The sun sank, the clock struck 6, and Francis Blythe rose from his coffin.
“Feeding time, at last!” He whispered into the night.
He stood up, dusting off the English soil that lined the inside of his coffin. It was an additional security measure. Should his ancestral land ever stop existing, at least there would be a small corner of a foreign field that would be forever England.
He strolled through his ancestral manor, towards the den, towards the night. The furnishings could do with some replacement, he thought, but he considered modern styles too gauche. Better to wait another few decades for the antique market to improve. That was one of the key benefits of immortality: long-term style decisions could be made with confidence.
Blythe settled in an armchair, snapping his fingers to ignite the fireplace. It was necessary to wait some time before leaving. So he read, largely works of Victorian fiction and histories of old Kings. Blythe had noticed a change in the local population. A couple of centuries before, they had woken with the sunrise and gone to bed soon after the day’s end. Gradually this had been replaced with alarms that woke them unnaturally at 7 every morning, the people worked till 6 or later, then they fell asleep beyond the witching hour. Their days had grown harder, their leisure time had shrunk. If he could’ve converted more to his way of living he might’ve considered it, but he had to consider the strength of his family.
Many of his previous converts had flown from him. They were making their own lives, their own lines. They were in the New World, and the antipodes. Some of them had made good during the Empire and were living on the subcontinent. But Francis stayed where he was. There were risks away from home.
In England, he was just viewed as a bit of an eccentric. He was rarely seen. He left his house only to find books to occupy his waiting hours. Fortunately, the style in suits had not changed substantially in almost a hundred years so he could still get by without shopping. His voice sounded a bit dated but not enough to cause concern. Most importantly, he knew the customs well enough to avoid detection. He had to occasionally feast, but Francis covered his tracks. He picked on people who wouldn’t be missed.
Francis Blythe glided into the streets, the twelfth bell having been met. Tonight he had his eye on a small blocks of flats on the periphery of the town. The area had been dubbed Little Warsaw due to the Polish population there. Francis’ feeding times were rarer now, blood these days often richer in nutrients, but when he needed sustinence he used his other abilities.
“43, London road.” The postman had told him under hypnosis, “A single one, was living with a bunch of ‘em but he’s earning good money now. Ball, or something.”
That would suffice, and so he released the postman back into the neighbourhood.
He found the block of flats without a problem, one of those run down post-War concrete nightmares in a horrible state of disrepair. Francis scoffed, he wouldn’t keep his animals in such a place. This would be a mercy killing. He found the name ‘Balan’ on the intercom and reasoned it was correct.
Every now and then he’d found it necessary to lie. Though vampires traditionally like to be invited in, and he would be touched by the trust, these days everyone was much more closed off. So he roughed himself up a little before using the intercom.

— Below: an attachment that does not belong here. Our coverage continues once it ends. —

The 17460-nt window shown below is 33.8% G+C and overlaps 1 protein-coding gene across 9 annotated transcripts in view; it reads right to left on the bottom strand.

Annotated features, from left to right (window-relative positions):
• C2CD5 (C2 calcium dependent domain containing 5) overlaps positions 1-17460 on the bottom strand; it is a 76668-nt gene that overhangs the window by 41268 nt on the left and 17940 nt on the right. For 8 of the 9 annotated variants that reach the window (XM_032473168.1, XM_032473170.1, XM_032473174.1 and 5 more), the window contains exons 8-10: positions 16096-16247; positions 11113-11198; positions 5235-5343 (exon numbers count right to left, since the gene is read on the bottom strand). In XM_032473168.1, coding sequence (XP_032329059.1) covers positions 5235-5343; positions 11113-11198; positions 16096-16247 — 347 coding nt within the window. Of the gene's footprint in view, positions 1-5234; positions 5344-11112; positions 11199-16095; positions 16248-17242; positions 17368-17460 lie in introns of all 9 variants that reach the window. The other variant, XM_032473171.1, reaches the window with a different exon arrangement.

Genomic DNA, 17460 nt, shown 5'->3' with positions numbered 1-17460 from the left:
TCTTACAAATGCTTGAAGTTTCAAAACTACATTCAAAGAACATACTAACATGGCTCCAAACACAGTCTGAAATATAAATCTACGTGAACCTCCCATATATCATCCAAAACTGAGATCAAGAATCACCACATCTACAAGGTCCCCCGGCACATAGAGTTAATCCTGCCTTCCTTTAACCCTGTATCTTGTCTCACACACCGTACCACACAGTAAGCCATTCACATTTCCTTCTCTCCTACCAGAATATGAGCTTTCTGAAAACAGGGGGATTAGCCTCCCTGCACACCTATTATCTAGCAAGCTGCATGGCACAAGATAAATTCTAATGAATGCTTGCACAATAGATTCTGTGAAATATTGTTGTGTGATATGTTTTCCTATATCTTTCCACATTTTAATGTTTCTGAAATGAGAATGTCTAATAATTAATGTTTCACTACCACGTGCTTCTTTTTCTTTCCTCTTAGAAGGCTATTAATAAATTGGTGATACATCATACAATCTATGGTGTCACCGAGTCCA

“Hej,” came Balan’s voice, “Who is it ringing?”
“‘scuse me, mate,” Francis started, “eh’ve left me keys insoide, goin let us in?”
It was a mishmash of accents, but over the intercom it sounded more approachable and friendly.
“Ne problem, pal,” and the buzzer rang. In the grand court of vampiric rules and regulations, this would constitute an invitation.
Francis became mist and flew up the stairs. When he had first changed that was always one of his favourite powers to use. The misty flight. He had to stop on each floor and see if he could find the right flat. At the third level he saw it. Balan. He was getting hungry now. He was going to devour this man as soon as he saw him. Francis knocked politely, three times, with the knuckles.
Balan opened the door and found himself thrust backwards immediately. This thing had a hold on him and was pushing him backwards into the wall. The flag of his home country, a blue, yellow, and red tricolour, fell down as the beast stabbed his throat with its teeth. He died and it continued sucking his life force to the last drop.
Francis felt incredible! This was some of the finest blood he’d ever sampled and it coursed through his veins as a sprinting horse over an open field. The familiar rush and pleasure was unreserved. It sated him as nothing else could. With a kick of spice too.
But the spice was too much. What had moments ago thrilled him suddenly turned hot and bitter. It hurt his exhalations. He could feel his inner self twisting. He threw up. But it did no good. Francis tore the fallen flag off his head, stood up with himself last ounce of strength and looked around the room. He saw bread, next to a bowl containing a white spread. And the room smelt of garlic. His blood was now garlic.
Several weeks later police would be confused to find a Romanian man drained of blood and a weird, dead, ulcerated mess of a man in an Edwardian suit.
The writer of this piece has a sore neck. Not from a vampire, but sleeping on too many pillows. Happy Halloween!